2 minute read

Sodium Chloride


Since ancient times, the salt sodium chloride has been of importance. It has been used in numerous ways including the flavoring and preserving of food and even as a form of money. This salt improves the flavor of food items such as breads and cheeses, and it is an important preservative in meat, dairy products, margarine and other items, because it retards the growth of microorganisms. Salt promotes the natural development of color in ham and hot dogs and enhances the tenderness of cured meats like ham by causing them to absorb water. In the form of iodized salt, it is a carrier of iodine. (Iodine is necessary for the synthesis of our thyroid hormones which influence growth, development and metabolic rates).

The chemical industry uses large amounts of sodium chloride salt to produce other chemicals. Chlorine and sodium hydroxide are electrolically produced from brine. Chlorine products are used in metal cleaners, paper bleach, plastics and water treatment. The chemical soda ash, which contains sodium, is used to manufacture glass, soaps, paper, and water softeners. Chemicals produced as a result of sodium chloride reactions are used in ceramic glazes, metallurgy, curing of hides, and photography.

Sodium chloride has a large and diverse range of uses. It is spread over roads to melt ice by lowering the melting point of the ice. The salt has an important role in the regulation of body fluids. It is used in medicines and livestock feed. In addition, salt caverns are used to store chemicals such as petroleum and natural gas.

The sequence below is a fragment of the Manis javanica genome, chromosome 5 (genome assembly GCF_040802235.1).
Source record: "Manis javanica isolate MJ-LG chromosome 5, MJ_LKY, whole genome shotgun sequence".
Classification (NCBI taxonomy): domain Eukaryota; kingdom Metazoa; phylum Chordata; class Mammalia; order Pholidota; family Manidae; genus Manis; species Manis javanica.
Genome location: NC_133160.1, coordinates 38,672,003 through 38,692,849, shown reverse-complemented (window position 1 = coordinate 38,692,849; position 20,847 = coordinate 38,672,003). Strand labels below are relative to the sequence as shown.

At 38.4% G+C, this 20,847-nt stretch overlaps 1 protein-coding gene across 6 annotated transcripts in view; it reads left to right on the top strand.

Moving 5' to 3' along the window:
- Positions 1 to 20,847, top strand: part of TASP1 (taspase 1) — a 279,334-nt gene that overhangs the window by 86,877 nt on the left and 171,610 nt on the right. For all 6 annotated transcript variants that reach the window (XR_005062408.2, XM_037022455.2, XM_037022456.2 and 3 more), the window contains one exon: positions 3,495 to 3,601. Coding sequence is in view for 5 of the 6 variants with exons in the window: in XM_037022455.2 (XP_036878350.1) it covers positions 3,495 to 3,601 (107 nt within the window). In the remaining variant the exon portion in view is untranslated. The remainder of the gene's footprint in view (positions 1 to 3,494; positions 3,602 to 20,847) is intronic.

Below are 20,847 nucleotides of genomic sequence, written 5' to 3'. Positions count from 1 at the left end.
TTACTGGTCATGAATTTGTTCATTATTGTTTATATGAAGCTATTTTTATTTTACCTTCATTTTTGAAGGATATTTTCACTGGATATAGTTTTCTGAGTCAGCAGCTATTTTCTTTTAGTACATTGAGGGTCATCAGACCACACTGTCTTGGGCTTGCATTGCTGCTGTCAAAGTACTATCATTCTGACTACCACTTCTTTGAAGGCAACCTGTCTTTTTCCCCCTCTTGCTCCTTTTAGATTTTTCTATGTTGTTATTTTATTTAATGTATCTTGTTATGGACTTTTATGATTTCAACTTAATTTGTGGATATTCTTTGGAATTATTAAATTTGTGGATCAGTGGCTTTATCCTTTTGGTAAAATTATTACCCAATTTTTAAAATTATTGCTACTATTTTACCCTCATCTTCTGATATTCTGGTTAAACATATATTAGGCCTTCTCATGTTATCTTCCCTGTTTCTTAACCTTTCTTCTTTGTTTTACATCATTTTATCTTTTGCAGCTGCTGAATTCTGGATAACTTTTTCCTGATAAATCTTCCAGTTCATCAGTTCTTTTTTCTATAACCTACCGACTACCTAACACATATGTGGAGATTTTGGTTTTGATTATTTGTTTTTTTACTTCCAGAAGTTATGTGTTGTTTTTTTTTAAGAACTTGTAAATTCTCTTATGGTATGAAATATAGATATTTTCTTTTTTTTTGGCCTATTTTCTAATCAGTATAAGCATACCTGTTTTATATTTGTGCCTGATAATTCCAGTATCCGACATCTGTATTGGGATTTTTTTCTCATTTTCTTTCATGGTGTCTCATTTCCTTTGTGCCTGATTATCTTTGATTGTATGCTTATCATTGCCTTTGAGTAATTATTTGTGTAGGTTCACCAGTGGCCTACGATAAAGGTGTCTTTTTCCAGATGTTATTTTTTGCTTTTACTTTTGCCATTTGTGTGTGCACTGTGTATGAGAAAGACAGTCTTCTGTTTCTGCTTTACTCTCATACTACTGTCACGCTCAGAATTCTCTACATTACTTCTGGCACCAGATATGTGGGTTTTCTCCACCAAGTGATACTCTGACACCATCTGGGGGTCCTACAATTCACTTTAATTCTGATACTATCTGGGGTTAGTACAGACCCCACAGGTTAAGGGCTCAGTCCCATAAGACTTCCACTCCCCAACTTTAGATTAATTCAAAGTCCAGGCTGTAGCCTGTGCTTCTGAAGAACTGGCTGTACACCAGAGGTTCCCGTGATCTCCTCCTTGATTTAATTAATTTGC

Emsley, John. The Consumer's Good Chemical Guide. New York: W.H. Freeman & Spektrum, 1994.

Hazen, Robert and Trefil, James. Science Matters. New York: Doubleday, 1991.

Lide, D.R., ed. CRC Handbook of Chemistry and Physics. Boca Raton: CRC Press, 2001.

Snyder, C.H. The Extraordinary Chemistry of Ordinary Things. 4th ed. New York: John Wiley and Sons, 2002.

Tocci, Salvatore and Viehland, Claudia. Chemistry Visualizing Matter. New York: Holt, Rinehart and Winston.

Dana M. Barry


. . . . . . . . . . . . . . . . . . . . . . . . . . . . . . . . . . . . . . . . .


—A solution of sodium chloride and water that may or may not contain other salts.


—An atom or molecule which has acquired electrical charge by either losing electrons (positively charged ion) or gaining electrons (negatively charged ion).

Ionic bond

—The attractive forces between positive and negative ions that exist when electrons have been transferred from one atom to another.

Ionic compound

—A compound consisting of positive ions (usually, metal ions) and negative ions (nonmetal ions) held together by electrostatic attraction.

Solar evaporation

—A method of water evaporation that uses the sun as a source of energy.

Additional topics

Science EncyclopediaScience & Philosophy: Adam Smith Biography to Spectroscopic binarySodium Chloride - Bonds, Location And Processing, Mining, Evaporation, Uses - Properties